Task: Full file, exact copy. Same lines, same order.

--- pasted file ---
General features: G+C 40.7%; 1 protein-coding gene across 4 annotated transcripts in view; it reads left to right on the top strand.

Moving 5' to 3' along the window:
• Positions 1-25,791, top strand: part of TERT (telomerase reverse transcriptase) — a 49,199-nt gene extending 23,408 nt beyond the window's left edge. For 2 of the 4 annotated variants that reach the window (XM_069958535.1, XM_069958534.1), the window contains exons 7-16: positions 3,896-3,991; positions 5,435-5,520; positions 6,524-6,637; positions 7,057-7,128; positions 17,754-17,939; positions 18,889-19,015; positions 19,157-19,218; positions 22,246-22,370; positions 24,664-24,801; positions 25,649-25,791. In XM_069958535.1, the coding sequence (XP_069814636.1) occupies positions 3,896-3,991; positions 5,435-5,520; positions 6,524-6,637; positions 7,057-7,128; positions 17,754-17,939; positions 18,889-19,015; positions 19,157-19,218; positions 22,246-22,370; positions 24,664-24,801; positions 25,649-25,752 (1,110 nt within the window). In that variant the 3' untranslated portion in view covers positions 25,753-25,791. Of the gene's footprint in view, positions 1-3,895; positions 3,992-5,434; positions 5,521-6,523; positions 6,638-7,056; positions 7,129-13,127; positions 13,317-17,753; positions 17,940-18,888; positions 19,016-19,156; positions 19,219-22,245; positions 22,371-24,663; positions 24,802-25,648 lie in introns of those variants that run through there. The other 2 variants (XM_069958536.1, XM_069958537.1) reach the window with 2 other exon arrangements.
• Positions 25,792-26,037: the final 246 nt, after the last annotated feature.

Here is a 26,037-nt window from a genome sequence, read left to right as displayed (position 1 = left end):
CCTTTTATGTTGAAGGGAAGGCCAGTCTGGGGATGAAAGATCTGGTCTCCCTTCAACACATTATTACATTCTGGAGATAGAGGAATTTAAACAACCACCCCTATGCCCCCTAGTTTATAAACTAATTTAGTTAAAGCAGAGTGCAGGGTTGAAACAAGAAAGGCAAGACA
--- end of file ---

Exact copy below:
General features: G+C 40.7%; 1 protein-coding gene across 4 annotated transcripts in view; it reads left to right on the top strand.

Moving 5' to 3' along the window:
• Positions 1-25,791, top strand: part of TERT (telomerase reverse transcriptase) — a 49,199-nt gene extending 23,408 nt beyond the window's left edge. For 2 of the 4 annotated variants that reach the window (XM_069958535.1, XM_069958534.1), the window contains exons 7-16: positions 3,896-3,991; positions 5,435-5,520; positions 6,524-6,637; positions 7,057-7,128; positions 17,754-17,939; positions 18,889-19,015; positions 19,157-19,218; positions 22,246-22,370; positions 24,664-24,801; positions 25,649-25,791. In XM_069958535.1, the coding sequence (XP_069814636.1) occupies positions 3,896-3,991; positions 5,435-5,520; positions 6,524-6,637; positions 7,057-7,128; positions 17,754-17,939; positions 18,889-19,015; positions 19,157-19,218; positions 22,246-22,370; positions 24,664-24,801; positions 25,649-25,752 (1,110 nt within the window). In that variant the 3' untranslated portion in view covers positions 25,753-25,791. Of the gene's footprint in view, positions 1-3,895; positions 3,992-5,434; positions 5,521-6,523; positions 6,638-7,056; positions 7,129-13,127; positions 13,317-17,753; positions 17,940-18,888; positions 19,016-19,156; positions 19,219-22,245; positions 22,371-24,663; positions 24,802-25,648 lie in introns of those variants that run through there. The other 2 variants (XM_069958536.1, XM_069958537.1) reach the window with 2 other exon arrangements.
• Positions 25,792-26,037: the final 246 nt, after the last annotated feature.

Here is a 26,037-nt window from a genome sequence, read left to right as displayed (position 1 = left end):
CCTTTTATGTTGAAGGGAAGGCCAGTCTGGGGATGAAAGATCTGGTCTCCCTTCAACACATTATTACATTCTGGAGATAGAGGAATTTAAACAACCACCCCTATGCCCCCTAGTTTATAAACTAATTTAGTTAAAGCAGAGTGCAGGGTTGAAACAAGAAAGGCAAGACA